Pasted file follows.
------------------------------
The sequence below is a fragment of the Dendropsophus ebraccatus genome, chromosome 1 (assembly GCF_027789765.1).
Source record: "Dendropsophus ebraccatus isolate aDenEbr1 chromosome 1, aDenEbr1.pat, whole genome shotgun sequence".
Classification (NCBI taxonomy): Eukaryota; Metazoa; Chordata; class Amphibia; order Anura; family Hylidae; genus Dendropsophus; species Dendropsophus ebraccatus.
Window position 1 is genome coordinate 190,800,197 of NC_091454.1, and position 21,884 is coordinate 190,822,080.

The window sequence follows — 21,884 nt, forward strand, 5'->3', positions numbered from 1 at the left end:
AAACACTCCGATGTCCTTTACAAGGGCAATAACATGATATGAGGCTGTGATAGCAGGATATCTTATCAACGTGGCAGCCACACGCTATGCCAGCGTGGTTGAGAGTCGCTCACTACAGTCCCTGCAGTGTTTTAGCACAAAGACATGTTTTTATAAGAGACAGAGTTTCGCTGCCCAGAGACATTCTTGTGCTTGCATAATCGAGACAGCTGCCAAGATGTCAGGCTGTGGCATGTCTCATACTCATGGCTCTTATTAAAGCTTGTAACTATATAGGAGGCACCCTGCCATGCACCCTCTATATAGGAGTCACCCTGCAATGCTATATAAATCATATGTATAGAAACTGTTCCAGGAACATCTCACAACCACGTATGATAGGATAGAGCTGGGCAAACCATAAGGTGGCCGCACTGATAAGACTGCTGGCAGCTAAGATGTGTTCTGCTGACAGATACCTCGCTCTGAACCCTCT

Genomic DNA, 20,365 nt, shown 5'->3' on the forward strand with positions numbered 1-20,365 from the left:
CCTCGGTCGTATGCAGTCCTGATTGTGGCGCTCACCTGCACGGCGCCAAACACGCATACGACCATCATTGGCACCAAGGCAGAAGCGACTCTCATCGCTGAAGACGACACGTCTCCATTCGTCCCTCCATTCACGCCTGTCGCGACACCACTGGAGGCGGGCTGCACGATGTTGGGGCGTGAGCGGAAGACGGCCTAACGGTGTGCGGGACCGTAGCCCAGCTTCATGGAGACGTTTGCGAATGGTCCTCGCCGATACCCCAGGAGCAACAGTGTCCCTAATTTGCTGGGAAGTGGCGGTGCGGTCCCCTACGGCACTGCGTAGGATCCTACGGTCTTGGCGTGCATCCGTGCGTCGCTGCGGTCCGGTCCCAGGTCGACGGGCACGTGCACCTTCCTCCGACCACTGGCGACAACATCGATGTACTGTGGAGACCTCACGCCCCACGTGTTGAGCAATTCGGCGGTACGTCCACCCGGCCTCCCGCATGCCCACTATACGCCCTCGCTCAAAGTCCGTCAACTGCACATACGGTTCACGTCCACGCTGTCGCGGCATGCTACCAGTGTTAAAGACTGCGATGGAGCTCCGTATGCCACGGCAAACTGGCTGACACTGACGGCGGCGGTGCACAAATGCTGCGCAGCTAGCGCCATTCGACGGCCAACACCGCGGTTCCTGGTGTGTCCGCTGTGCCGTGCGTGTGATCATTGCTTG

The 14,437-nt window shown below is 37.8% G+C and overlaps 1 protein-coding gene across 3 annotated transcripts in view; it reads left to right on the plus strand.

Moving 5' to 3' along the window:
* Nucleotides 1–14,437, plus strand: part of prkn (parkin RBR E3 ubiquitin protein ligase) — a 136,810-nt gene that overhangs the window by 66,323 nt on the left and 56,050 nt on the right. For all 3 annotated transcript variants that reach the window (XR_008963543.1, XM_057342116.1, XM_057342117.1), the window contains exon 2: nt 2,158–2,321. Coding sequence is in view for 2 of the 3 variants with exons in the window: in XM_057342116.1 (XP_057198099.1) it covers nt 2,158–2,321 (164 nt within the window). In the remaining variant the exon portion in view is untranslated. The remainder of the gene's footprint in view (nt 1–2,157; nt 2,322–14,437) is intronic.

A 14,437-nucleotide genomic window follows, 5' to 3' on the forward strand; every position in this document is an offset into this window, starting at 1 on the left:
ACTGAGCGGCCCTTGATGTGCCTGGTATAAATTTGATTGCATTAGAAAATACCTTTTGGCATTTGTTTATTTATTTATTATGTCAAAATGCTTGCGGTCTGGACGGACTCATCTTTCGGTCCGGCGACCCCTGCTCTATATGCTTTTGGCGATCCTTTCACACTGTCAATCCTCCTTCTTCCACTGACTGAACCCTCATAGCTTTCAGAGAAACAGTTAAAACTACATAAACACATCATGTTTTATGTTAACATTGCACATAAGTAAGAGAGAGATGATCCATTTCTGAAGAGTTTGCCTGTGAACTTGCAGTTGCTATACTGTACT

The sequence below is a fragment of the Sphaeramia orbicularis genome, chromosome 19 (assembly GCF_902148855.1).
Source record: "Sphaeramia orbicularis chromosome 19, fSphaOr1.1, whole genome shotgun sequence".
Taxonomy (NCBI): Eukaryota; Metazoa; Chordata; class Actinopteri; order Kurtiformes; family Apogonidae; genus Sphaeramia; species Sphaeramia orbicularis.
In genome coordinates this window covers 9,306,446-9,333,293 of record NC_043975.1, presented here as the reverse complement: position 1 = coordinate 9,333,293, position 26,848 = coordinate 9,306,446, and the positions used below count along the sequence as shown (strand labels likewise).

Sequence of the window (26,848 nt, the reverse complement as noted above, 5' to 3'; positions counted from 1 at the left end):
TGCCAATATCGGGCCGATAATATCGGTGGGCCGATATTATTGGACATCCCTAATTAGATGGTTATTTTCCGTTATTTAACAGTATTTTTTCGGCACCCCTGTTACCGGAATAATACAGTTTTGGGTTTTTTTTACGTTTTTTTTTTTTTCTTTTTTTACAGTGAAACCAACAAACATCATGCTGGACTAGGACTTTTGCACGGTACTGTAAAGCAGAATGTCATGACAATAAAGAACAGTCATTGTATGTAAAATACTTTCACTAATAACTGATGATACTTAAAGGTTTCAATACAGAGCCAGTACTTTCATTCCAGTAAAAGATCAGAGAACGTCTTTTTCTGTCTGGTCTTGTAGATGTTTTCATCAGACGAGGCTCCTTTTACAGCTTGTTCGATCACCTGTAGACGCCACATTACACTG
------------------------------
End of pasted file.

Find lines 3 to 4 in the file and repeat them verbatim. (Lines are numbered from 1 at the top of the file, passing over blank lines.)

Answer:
Classification (NCBI taxonomy): Eukaryota; Metazoa; Chordata; class Amphibia; order Anura; family Hylidae; genus Dendropsophus; species Dendropsophus ebraccatus.
Window position 1 is genome coordinate 190,800,197 of NC_091454.1, and position 21,884 is coordinate 190,822,080.